However, although the company has already completed some of the compiler work the technology is still in development and is not expected to tape out or have IP availability until the second half of 2019.
The company has exploited the similarities between the sea-of-lookup-tables of FPGA fabric and the sea-of-MACs fabric that can support artificial neural networks for inferencing and come up with its NMAX architecture.
FPGA-style interconnect structure is good for moving data efficiently, Flex Logix CEO Geoff Tate, told eeNews Europe. The architecture is being optimized for inferencing at the edge where such features as low batch size and low latency are valued. "Things like Google's TPU [tensor processing unit] batch up 100s of pictures for the efficient use of architecture but it is inevitably low latency," Tate said.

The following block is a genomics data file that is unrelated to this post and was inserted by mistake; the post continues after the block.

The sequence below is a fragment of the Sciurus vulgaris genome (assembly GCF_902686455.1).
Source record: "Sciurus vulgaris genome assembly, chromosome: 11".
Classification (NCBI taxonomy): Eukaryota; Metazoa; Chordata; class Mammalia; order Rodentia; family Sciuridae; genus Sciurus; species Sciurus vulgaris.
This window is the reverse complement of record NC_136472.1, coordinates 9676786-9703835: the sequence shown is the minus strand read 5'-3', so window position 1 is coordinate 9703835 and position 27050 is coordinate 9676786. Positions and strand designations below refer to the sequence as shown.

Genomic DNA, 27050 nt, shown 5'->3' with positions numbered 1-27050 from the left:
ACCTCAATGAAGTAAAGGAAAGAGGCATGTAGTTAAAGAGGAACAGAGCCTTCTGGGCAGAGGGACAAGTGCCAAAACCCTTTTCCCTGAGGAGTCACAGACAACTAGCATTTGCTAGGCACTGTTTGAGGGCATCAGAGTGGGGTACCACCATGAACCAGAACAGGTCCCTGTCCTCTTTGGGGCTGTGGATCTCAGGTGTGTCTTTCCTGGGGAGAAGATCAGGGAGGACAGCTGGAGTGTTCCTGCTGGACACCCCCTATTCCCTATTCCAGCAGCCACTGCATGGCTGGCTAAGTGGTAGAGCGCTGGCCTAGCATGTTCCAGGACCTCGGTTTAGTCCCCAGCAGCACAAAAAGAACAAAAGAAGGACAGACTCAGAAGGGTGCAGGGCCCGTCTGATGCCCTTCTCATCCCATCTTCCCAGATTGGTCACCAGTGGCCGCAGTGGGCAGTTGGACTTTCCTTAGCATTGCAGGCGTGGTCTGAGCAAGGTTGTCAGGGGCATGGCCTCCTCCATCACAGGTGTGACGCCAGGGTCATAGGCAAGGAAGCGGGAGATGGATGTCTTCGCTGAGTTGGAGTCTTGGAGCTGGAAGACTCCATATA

NMAX512 tile with standardized periphery to allow tiling and xFLX universal interconnect. Source: Flex Logix.
To address low latency applications in areas such as sensor fusion and automotive vision processing Flex Logix has developed the NMAX512 tile of 512 multiply accumulate (MAC) units with local SRAM. Implemented in a 16nm CMOS process the tile has peak performance of about 1TOPS with a 1GHz clock frequency and occupying an area of about 2 square millimeters.
In neural inferencing, the computation is primarily trillions of operations (multiplies and accumulates, typically using 8-bit integer inputs and weights, and sometimes 16-bit integer, and this is what Flex Logix has chosen to support with interconnects that allow reconfigurable connections between SRAM input banks, MAC clusters, and activation to SRAM output banks at each stage.
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